August 12, 2014 / 6:02 AM / 5 years ago

China IPO fever turns stock market into winning lottery

SHANGHAI (Reuters) - China’s new equity listings are once again plagued by rampant speculation even as regulators limit the amount stocks can “pop” on the first day of trade and curb other unfair practices.

A boy plays with a toy made of paper in front of an electronic screen showing stock information at a brokerage house in Huaibei, Anhui province August 11, 2014. REUTERS/Stringer

The casino-like atmosphere of the stock market highlights the complex task authorities have in weeding out speculation and nurturing mature investment behaviour. The China Securities Regulatory Commission (CSRC) has said it wants to let the market have a “decisive” role in pricing new issues in future.

Since initial public offerings resumed in January after a 14-month hiatus, the shares of companies have surged, some by nearly 400 percent in the course of a few weeks.

Investors granted the right to buy into an IPO by lottery virtually have a golden ticket to sure-fire profit at low risk.

“Punters speculate for the sake of speculation, without taking into consideration corporate earnings performance,” said a trader at a fund management firm, who cannot be quoted by name due to rules that ban fund managers from speaking to the media.

Every company that listed since June, when a second batch of approved IPOs debuted, has seen their stock repeatedly hit the maximum 10 percent daily limit, with most stocks doubling or tripling their IPO levels within a couple of weeks.

That distorts the operation of the stock market by causing money to pile out of existing shares, and also destabilises the money market by tying up massive amounts of cash in the escrow accounts institutions use to subscribe to IPOs.


The feverish performance of IPOs has run counter to what the stock regulator has hoped for.

IPOs were frozen in late 2012 in part due to their tendency to rise by triple digits in a few weeks only to fall below their listing price and moulder there indefinitely.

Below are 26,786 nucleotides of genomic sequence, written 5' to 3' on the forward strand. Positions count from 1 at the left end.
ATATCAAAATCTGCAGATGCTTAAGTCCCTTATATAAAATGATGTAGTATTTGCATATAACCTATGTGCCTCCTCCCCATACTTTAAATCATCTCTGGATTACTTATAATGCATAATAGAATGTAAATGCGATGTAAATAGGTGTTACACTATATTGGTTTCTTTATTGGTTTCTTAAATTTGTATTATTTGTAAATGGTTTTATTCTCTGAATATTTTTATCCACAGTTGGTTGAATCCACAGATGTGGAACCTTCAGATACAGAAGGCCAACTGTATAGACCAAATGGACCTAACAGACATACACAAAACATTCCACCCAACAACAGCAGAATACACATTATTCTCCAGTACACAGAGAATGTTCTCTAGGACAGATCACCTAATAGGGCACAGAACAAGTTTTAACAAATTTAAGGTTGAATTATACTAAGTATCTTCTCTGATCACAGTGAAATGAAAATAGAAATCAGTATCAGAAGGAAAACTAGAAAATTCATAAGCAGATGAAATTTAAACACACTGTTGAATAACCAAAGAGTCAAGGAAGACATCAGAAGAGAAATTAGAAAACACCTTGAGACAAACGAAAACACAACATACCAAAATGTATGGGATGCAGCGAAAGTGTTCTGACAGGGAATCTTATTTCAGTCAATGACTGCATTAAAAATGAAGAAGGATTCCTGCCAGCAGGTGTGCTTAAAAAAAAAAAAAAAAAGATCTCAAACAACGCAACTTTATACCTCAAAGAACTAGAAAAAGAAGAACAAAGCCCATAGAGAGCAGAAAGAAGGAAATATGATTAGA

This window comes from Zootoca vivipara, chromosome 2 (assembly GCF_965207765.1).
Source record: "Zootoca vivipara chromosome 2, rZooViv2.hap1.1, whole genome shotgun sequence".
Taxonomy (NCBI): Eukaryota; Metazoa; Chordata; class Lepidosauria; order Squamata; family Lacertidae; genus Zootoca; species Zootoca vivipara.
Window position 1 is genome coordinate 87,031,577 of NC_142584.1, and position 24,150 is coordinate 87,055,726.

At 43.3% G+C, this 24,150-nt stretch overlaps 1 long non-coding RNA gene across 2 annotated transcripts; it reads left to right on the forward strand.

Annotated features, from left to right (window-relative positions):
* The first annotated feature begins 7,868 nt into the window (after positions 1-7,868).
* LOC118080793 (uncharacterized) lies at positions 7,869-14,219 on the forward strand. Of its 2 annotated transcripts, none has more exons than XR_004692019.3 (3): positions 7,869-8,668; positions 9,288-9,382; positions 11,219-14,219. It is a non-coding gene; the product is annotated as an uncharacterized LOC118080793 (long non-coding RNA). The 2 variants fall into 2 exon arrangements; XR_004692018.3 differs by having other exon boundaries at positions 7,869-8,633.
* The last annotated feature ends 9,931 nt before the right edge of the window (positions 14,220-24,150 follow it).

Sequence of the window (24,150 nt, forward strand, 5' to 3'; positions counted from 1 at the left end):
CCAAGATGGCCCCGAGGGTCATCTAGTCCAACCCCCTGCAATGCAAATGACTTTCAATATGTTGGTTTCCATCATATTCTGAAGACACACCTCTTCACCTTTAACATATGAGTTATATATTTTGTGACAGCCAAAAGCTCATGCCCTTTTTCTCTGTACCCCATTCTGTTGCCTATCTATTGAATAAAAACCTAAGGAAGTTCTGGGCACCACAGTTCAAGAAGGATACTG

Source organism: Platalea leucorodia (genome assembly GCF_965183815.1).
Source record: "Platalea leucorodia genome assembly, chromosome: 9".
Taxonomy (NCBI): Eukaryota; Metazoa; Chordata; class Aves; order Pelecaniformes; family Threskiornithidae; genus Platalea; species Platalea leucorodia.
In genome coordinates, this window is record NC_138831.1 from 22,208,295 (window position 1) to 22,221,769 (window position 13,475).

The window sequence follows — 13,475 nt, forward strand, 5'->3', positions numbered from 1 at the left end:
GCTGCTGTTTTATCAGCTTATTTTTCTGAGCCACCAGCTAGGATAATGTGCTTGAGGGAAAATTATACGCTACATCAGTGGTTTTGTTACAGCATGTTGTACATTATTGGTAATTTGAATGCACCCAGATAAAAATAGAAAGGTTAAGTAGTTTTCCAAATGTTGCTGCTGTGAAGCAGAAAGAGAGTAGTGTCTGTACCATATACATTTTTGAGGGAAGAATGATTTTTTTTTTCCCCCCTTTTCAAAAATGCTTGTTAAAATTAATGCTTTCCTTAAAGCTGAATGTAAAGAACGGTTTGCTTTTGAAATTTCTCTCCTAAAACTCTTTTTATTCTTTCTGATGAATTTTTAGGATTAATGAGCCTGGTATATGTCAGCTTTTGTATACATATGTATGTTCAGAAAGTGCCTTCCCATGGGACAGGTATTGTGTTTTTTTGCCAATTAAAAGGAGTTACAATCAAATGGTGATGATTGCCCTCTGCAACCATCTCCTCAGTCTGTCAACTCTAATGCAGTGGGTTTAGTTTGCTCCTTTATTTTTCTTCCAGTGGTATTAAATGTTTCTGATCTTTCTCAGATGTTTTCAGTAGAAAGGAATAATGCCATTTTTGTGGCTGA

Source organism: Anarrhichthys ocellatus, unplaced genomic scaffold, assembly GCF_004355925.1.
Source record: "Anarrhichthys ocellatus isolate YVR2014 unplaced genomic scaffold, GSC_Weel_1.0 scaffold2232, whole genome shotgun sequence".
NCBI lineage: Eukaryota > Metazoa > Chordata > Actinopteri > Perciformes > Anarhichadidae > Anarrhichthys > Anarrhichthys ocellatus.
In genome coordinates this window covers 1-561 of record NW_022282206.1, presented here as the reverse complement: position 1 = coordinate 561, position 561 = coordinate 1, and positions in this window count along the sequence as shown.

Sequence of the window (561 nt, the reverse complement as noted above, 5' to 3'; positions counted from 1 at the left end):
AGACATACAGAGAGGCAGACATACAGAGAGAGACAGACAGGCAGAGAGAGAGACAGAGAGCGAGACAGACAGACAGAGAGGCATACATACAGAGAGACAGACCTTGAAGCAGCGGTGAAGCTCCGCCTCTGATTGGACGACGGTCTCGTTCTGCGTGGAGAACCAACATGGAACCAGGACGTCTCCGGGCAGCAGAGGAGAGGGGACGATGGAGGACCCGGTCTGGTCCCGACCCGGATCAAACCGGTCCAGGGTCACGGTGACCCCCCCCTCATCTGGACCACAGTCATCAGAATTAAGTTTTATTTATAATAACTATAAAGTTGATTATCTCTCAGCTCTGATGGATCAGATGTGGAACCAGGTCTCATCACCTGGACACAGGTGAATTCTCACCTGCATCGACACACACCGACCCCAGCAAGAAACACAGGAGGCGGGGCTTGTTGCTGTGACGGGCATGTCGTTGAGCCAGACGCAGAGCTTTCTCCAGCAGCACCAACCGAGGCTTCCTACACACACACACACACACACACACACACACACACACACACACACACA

That led to accusations that the market was rigged in favour of insiders, who could lock in quick profits and then leave ordinary shareholders holding the bag.

Latest regulations restrict the amount stocks can “pop” on debut and set guidelines on pricing. The proposed IPO price should line up against industry peers and not be out of sync with price-to-earnings (P/E) ratios of already listed peers, thereby discouraging fund managers from overpricing IPOs to benefit management teams and cornerstone stakeholders.

But tighter supervision and tougher rules have not deterred speculation. The 44-percent “limit up” applied to the first day of trade has made little difference - stocks continue to rise to stratospheric levels, only taking somewhat longer to do it.

Feitian Technologies Co Ltd (300386.SZ) has jumped as much as 340 percent from its issue price since its listing on the Shenzhen Stock Exchange in June. Wuxi Xuelang Environmental Technology Co Ltd (300385.SZ) is up more than 300 percent.

Of about 20 companies listed since late June, all have more than doubled with the exception of one, without enough time to rise given the market’s 10-percent cap on daily gains.

This appears to have engendered a version of the “greater fool” investment strategy, in which investors buy shares not because they believe the shares should be highly valued, but on the assumption others will pay even higher valuations later.

In short, IPO fever has spread to a wider group of market participants.

“IPO reforms have so far been piecemeal,” said Xiao Shijun, analyst at Guodu Securities in Beijing.

“Unless a registration system is in place, allowing the market to decide IPO prices, and investors to bear risk themselves, those reforms will not solve fundamental problems or quell rampant speculation.”

Beijing has promised to implement a registration-based system for IPOs in the future, leaving it to the market to decide whether a new issue would be accepted or rejected and let investors bear the risk if IPO prices are high.

That will replace the existing approval system in which regulators decide which firms are qualified to list and when, as well as cap IPO prices using administrative guidance.

Such a system means that companies may need to wait for many years to list.

“Business opportunities are fleeting. I am really concerned that our capital-markets environment is ruining those chances for many good companies,” Ding Yanhui, chairman of Shenzhen Absen Optoelectronic, was quoted saying by IFR Asia.

His company began trading on the Shenzhen exchange after waiting for eight years to list.

Editing by Jacqueline Wong

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